DRC_Michael McPherson

Michael McPherson

“How different could it be?” I recall thinking that a year ago when I, an economics professor and an associate vice president for faculty success at the University of North Texas, accepted a position as acting dean of the university’s Frank W. and Sue Mayborn School of Journalism.

The offer came as a surprise. After all, while I have some experience as a higher education administrator and manager, I am an economist and spent 25 years as a faculty member teaching and conducting research in that area. However, when your boss — in my case, UNT’s provost — asks you to do something, you generally say yes.

With my time in journalism at a close, it occurs to me that I have gained a new perspective and have learned lessons that may be especially pertinent during these unsettled and divisive times.

What I uncovered was a newfound respect for journalism.

Raised in the era of “Uncle” Walter Cronkite, I have always appreciated journalism. My first job was as a paperboy in the glory days of print media, lugging 2-inch-thick Sunday papers. And as an adult, I developed a two-newspaper-a-day habit. But these days, it seems confidence in journalism has waned. Accusations of media bias abound. Terms such as “fake news” and “enemies of the people” are ubiquitous. It seems to me that this is both a cause and a symptom of the polarization of our country. This is distressing, to say the least.

What I uncovered was that journalism is a powerful cornerstone of our democracy.

The “media” is a protective bulwark between those in power and those whom they are entrusted to serve. The Fourth Estate has been a redoubt against corruption and concentration of power since before American independence. This role was carefully authored into the U.S. Constitution by our Founding Fathers. There are countless other examples, but a quote from Hugo Black, an associate justice on the Supreme Court, is representative. He wrote in Mills v. Alabama (1964) “[T]he press serves and was designed to serve as a powerful antidote to any abuses of power by governmental officials and as a constitutionally chosen means for keeping officials elected by the people responsible to all the people …”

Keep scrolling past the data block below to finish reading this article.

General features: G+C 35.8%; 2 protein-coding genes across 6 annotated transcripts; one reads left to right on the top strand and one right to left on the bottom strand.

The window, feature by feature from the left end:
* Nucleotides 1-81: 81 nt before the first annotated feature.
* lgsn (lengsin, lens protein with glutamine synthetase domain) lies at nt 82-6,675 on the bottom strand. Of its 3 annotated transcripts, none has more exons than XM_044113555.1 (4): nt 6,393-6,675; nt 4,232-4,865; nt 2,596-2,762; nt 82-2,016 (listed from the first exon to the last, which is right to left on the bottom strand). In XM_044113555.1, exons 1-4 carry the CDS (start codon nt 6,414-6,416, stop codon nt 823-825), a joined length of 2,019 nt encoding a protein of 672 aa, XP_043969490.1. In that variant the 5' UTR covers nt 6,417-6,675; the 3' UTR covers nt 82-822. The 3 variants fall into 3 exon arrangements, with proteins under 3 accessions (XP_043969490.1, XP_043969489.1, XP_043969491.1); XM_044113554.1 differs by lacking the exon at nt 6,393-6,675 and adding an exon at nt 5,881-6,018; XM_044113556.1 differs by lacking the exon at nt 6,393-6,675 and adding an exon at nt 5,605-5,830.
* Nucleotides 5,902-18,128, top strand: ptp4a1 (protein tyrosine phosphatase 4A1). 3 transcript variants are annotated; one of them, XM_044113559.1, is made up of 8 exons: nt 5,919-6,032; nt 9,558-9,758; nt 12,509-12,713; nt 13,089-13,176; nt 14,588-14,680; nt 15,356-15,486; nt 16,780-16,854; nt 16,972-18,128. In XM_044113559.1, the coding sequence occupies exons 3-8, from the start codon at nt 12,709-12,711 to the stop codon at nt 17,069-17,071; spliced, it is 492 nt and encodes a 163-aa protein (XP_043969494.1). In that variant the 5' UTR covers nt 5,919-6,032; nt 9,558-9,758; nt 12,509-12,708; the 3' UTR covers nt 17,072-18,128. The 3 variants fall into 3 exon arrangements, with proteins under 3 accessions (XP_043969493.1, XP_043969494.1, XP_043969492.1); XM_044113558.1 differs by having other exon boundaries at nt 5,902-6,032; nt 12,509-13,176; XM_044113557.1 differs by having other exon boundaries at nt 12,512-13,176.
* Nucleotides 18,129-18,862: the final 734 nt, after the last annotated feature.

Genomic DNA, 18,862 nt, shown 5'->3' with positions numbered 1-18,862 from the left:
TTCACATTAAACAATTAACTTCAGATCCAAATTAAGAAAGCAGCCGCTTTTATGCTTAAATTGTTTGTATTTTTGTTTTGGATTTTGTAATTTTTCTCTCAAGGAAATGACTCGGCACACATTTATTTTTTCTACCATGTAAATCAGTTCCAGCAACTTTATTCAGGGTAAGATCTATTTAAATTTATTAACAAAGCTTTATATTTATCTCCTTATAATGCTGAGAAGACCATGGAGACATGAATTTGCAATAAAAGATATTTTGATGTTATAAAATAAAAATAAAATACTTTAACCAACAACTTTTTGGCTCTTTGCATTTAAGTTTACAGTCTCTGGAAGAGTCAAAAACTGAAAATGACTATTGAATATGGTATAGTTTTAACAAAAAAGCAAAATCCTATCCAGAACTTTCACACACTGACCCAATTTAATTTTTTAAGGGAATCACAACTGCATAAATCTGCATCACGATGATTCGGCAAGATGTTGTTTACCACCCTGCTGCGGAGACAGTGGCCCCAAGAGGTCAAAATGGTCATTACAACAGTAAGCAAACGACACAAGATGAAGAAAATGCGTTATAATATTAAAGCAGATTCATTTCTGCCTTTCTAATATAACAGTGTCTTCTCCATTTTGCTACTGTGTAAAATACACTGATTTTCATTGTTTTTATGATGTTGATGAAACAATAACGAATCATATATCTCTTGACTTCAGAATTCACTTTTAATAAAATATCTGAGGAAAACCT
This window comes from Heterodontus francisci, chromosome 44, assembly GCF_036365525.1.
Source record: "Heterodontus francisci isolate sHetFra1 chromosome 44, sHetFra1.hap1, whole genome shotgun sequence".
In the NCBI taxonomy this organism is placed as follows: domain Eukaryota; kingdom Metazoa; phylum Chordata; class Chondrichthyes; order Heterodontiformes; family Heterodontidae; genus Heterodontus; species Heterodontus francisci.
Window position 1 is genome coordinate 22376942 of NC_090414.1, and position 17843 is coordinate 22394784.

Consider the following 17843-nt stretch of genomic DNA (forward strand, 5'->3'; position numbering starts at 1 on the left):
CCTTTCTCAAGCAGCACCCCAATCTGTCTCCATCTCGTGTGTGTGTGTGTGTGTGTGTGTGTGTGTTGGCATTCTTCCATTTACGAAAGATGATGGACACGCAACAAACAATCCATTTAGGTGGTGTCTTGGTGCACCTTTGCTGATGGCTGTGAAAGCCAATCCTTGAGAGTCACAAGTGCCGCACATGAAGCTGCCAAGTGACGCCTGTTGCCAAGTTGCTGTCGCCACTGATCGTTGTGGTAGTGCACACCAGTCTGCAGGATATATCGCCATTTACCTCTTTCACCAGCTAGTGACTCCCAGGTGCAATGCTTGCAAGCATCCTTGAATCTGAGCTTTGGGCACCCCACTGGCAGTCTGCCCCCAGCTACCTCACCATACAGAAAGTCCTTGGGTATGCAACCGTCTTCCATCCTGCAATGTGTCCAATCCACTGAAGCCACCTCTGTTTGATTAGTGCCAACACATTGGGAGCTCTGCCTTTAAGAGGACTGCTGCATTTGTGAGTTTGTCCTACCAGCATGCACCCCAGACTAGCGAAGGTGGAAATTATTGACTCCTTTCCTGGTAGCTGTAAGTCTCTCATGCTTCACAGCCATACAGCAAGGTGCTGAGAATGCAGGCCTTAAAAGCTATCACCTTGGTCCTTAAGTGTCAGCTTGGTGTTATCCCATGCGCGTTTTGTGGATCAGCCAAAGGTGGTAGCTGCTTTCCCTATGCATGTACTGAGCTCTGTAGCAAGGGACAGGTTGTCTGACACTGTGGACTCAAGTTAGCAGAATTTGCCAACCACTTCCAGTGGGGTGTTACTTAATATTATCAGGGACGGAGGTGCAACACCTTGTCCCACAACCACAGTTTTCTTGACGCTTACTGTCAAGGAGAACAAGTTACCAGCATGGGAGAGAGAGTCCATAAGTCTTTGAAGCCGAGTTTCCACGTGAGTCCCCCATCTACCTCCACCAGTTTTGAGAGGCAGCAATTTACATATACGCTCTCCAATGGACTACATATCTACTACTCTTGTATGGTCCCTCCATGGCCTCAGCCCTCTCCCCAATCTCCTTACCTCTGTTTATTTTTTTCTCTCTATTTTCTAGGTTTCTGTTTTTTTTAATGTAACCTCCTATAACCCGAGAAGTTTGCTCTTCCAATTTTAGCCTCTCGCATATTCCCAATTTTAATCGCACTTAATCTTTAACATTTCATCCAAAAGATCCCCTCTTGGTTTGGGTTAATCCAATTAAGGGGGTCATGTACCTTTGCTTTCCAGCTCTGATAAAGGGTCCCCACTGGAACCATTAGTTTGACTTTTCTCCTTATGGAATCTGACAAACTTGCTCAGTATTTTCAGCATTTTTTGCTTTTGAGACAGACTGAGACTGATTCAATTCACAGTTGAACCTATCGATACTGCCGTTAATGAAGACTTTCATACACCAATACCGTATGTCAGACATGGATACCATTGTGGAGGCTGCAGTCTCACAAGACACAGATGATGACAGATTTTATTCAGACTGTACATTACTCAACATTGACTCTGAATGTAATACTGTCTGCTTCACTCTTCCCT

What I uncovered is that true journalists understand the science of fact-based news reporting.

Journalists are often described as cynical. Maybe so, but we teach our students to be skeptical, to eschew simplistic or evasive answers and to probe more deeply. When they leave us, they know the importance of asking, “why,” and to keep asking until they find the answer. It seems to me that some of the distrust of journalists is the result of the advent of the internet and of social media. These days, anyone can call themselves a journalist and disseminate information widely. Not so long ago we would think of such people as gossips. But yesterday’s gossips had limited reach and influence. Those who were wise learned to take such “information” with a considerable grain of salt.

What I uncovered is that journalists are human, too.

It is difficult for me to imagine a time when journalism education could have been more important for our democracy than it is now. To be human is to have biases, and journalists are no different from the rest of us. Contrary to what you may believe, journalism education does not indoctrinate students into a particular worldview. Rather, it pounds into students the skills and habits that are so essential to our society. Accuracy is demanded, and multiple sources are required before a story is reported. When the inevitable inaccuracy occurs, the journalist has a responsibility to acknowledge it publicly, on air, in print or online. Media ethics are an important component in every course in our curriculum.

During my term as acting dean, I have gotten to know many true, old-school journalists, many of whom are on our faculty, who spent decades in newsrooms. Beyond the Mayborn School, involvement with the nationally known Mayborn Literary Nonfiction Conference has connected me with some of the finest journalists in America. I come away from my experience this past year with an even more profound respect for journalists and journalism. Better still, my exposure to the Mayborn School’s more than 1,200 students gives me much encouragement for the future.

My year among journalists and mass communicators has led me to a depth of appreciation for trained journalists. If you believe that a particular news outlet is biased, I encourage you to find another. However, make certain that your source of news is provided by trained journalists. We need to put an end to the current age of news by gossip. I am convinced that our republic depends on it.

MICHAEL A. McPHERSON left his position as the acting dean of UNT’s Mayborn School of Journalism to be vice provost for academic affairs at the University of North Texas. Andrea Miller from the LSU Manship School of Mass Communication joined the Mayborn School as dean on July 1.

Recommended for you